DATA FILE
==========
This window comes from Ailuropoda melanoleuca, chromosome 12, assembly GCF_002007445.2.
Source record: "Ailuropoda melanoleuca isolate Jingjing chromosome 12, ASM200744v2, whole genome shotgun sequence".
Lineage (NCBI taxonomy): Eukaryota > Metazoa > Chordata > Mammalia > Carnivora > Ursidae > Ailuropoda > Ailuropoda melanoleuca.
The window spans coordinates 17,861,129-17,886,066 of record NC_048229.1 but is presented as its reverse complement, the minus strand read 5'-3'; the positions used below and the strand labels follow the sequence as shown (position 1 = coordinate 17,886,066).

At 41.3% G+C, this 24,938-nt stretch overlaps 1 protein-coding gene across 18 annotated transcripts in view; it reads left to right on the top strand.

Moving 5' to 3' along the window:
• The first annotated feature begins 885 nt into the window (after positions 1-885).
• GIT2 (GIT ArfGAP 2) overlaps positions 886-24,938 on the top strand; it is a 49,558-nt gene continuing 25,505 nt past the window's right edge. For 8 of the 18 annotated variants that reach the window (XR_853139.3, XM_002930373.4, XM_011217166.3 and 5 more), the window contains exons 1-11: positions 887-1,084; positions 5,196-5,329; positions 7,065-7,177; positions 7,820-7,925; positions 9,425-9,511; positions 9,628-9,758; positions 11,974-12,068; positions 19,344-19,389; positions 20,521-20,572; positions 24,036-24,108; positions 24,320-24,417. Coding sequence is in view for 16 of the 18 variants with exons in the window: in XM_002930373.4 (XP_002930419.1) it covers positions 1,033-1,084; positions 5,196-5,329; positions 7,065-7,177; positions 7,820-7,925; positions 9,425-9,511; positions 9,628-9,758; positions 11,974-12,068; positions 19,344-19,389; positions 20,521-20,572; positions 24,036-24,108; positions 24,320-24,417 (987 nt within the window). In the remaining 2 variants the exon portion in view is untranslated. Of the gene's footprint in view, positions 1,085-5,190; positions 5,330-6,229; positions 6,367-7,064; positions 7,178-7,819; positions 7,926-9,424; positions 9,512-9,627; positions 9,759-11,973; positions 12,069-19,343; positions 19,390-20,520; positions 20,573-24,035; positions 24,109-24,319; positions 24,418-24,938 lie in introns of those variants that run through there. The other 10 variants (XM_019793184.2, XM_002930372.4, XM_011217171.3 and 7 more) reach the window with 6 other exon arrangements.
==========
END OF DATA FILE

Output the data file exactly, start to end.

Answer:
This window comes from Ailuropoda melanoleuca, chromosome 12, assembly GCF_002007445.2.
Source record: "Ailuropoda melanoleuca isolate Jingjing chromosome 12, ASM200744v2, whole genome shotgun sequence".
Lineage (NCBI taxonomy): Eukaryota > Metazoa > Chordata > Mammalia > Carnivora > Ursidae > Ailuropoda > Ailuropoda melanoleuca.
The window spans coordinates 17,861,129-17,886,066 of record NC_048229.1 but is presented as its reverse complement, the minus strand read 5'-3'; the positions used below and the strand labels follow the sequence as shown (position 1 = coordinate 17,886,066).

At 41.3% G+C, this 24,938-nt stretch overlaps 1 protein-coding gene across 18 annotated transcripts in view; it reads left to right on the top strand.

Moving 5' to 3' along the window:
• The first annotated feature begins 885 nt into the window (after positions 1-885).
• GIT2 (GIT ArfGAP 2) overlaps positions 886-24,938 on the top strand; it is a 49,558-nt gene continuing 25,505 nt past the window's right edge. For 8 of the 18 annotated variants that reach the window (XR_853139.3, XM_002930373.4, XM_011217166.3 and 5 more), the window contains exons 1-11: positions 887-1,084; positions 5,196-5,329; positions 7,065-7,177; positions 7,820-7,925; positions 9,425-9,511; positions 9,628-9,758; positions 11,974-12,068; positions 19,344-19,389; positions 20,521-20,572; positions 24,036-24,108; positions 24,320-24,417. Coding sequence is in view for 16 of the 18 variants with exons in the window: in XM_002930373.4 (XP_002930419.1) it covers positions 1,033-1,084; positions 5,196-5,329; positions 7,065-7,177; positions 7,820-7,925; positions 9,425-9,511; positions 9,628-9,758; positions 11,974-12,068; positions 19,344-19,389; positions 20,521-20,572; positions 24,036-24,108; positions 24,320-24,417 (987 nt within the window). In the remaining 2 variants the exon portion in view is untranslated. Of the gene's footprint in view, positions 1,085-5,190; positions 5,330-6,229; positions 6,367-7,064; positions 7,178-7,819; positions 7,926-9,424; positions 9,512-9,627; positions 9,759-11,973; positions 12,069-19,343; positions 19,390-20,520; positions 20,573-24,035; positions 24,109-24,319; positions 24,418-24,938 lie in introns of those variants that run through there. The other 10 variants (XM_019793184.2, XM_002930372.4, XM_011217171.3 and 7 more) reach the window with 6 other exon arrangements.